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Year 9 troubles

(4 Posts)
Hooplah Fri 12-May-17 20:02:35

My 14 year old DS is dyslexic and shows some very mild dyspraxic tendencies and is struggling at school so badly. He is at a private school and gets a huge amount of 1-2-1 support but he's just done end of year 9 exams and the results are shocking. We have 2 years to try and change something before the dreaded GCSEs... We 're not looking for A* or whatever it is now (9 points?)...he just needs to pass so he can move on to do his BTEC. He doesn't 'get' maths and sciences (I think he has dyscalculia but that's not really recognised and not sure what good a diagnosis of that that would do anyway)...he overheard his teachers discussing him today and it's not good. He has low self-esteem and no confidence whatsoever. ADD has been suggested over the past few months by 4 different sources but this has never been mentioned before at any stage and Google is just confusing me more? We have absolutely no idea how to help him. I have a GP appointment in a few weeks to discuss but unsure how to broach it or what she can do? Any advice appreciated, thank you.

Spooningleadstoforking Tue 06-Jun-17 18:38:53

Hi

Do you have an EHCP ?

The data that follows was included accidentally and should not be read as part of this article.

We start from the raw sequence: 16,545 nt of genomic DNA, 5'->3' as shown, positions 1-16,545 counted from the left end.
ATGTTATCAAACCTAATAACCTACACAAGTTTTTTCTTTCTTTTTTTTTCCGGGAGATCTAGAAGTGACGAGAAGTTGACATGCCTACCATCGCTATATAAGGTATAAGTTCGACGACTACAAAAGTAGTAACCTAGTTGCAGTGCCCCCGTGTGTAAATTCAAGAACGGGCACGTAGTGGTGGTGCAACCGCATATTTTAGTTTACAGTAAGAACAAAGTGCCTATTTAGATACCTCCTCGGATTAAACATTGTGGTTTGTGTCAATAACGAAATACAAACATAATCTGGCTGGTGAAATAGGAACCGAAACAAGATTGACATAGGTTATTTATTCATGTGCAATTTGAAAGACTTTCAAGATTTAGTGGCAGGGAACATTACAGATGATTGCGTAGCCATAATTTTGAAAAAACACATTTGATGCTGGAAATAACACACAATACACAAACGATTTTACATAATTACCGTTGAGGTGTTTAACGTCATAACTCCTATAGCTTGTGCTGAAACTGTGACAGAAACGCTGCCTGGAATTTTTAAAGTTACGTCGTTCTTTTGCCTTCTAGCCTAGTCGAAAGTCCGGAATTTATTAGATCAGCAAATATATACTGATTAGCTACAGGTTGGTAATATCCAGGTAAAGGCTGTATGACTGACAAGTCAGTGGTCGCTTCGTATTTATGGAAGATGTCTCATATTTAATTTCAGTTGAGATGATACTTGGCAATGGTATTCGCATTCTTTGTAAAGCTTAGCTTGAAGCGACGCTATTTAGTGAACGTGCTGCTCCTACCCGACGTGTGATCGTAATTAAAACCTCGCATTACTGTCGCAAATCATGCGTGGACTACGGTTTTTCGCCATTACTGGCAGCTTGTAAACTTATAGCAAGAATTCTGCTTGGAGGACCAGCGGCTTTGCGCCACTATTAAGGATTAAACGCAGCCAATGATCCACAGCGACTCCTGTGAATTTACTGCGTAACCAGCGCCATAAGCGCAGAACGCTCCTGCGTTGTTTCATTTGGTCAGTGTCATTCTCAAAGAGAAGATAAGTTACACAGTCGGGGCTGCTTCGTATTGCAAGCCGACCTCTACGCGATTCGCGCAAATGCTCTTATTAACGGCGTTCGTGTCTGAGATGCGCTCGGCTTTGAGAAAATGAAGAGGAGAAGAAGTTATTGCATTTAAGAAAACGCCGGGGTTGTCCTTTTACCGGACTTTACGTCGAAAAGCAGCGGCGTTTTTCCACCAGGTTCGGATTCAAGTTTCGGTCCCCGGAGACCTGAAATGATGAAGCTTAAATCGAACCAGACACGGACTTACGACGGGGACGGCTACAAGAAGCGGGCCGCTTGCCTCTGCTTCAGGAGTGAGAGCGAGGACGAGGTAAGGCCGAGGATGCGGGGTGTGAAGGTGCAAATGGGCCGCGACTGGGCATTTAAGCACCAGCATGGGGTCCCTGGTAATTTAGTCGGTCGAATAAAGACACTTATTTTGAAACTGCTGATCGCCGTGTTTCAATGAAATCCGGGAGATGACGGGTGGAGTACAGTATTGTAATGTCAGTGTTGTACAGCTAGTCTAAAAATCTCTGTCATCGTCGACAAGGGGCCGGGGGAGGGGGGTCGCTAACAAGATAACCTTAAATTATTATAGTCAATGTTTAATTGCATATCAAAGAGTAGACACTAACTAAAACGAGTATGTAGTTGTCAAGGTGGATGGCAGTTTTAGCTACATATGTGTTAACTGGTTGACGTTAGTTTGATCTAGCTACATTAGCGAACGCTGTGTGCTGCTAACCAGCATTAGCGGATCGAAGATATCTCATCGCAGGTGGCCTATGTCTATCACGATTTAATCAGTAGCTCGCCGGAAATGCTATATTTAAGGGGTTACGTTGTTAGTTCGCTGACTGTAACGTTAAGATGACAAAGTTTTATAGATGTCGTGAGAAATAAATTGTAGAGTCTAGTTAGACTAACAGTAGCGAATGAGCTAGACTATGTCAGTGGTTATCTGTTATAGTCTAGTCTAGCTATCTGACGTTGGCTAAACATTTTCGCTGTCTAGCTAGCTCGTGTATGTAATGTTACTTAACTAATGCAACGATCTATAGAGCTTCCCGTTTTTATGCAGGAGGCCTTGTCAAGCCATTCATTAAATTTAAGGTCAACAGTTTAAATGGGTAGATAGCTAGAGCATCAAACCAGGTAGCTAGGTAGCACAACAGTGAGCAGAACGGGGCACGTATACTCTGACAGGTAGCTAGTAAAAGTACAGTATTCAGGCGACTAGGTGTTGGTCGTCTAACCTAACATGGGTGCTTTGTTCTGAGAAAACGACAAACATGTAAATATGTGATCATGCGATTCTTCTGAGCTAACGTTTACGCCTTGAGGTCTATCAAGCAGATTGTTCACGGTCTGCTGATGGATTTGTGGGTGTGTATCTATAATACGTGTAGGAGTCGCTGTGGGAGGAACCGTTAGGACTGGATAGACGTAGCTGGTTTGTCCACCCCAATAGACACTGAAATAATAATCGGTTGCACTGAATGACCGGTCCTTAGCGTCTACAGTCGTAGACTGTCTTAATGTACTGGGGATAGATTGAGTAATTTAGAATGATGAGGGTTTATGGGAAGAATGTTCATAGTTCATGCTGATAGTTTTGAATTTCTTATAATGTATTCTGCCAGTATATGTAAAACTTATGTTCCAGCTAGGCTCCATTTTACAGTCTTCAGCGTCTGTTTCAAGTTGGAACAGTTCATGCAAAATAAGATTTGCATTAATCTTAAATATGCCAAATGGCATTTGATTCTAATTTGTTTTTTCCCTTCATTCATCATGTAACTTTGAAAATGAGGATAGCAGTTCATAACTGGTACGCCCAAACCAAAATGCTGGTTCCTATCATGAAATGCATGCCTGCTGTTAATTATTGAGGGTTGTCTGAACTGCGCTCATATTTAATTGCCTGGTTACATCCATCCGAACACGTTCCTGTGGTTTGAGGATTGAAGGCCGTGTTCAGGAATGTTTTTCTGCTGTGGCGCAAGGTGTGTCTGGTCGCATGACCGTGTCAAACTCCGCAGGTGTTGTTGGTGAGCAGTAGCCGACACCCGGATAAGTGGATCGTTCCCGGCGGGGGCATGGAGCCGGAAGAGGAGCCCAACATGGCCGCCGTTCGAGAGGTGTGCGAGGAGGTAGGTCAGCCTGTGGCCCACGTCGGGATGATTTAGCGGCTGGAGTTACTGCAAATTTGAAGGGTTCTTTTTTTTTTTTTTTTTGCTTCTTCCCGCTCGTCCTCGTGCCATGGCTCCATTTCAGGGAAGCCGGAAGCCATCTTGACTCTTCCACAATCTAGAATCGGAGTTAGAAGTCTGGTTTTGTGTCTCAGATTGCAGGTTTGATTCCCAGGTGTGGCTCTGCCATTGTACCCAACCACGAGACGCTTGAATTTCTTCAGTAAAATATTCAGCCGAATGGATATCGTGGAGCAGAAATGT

drummergirl34 Fri 23-Jun-17 04:37:21

Just because it's a private school or is giving him 1-2-1 doesn't mean it's meeting his needs. Have a meeting with the headteacher of the school and ask what they're doing for him beyond 1-2-1. Go through each subject. Who's giving 1-2-1? What qualifications do they have? Are they experienced with SEN etc. Are class handouts printed on pink or yellow paper for him (easier to read for dyslexics) If not, why not? What things are they doing to satisfy his dyslexic needs?

In a private school teachers don't actually need to be qualfied teachers (i.e. have QTS - qualified teacher status), let alone know about teaching dyslexic kids.

I've taught in a top 25 school of England and the headteacher and team knew how to wrangle numbers to look like they're getting great results and would let the lower-ability kids slip by the wayside.

Also, please stop trying to diagnose him yourself - that's putting pressure on him more!

drummergirl34 Fri 23-Jun-17 04:41:18

I forgot something!

Ask the school for extra homework that you can use to sit down with him to help him. They won't like doing this and will probably just offer printouts from an exercise book for him but that will be good enough! Buy some revision guides for subjects, and as you sit down with him compliment him lots to encourage him.

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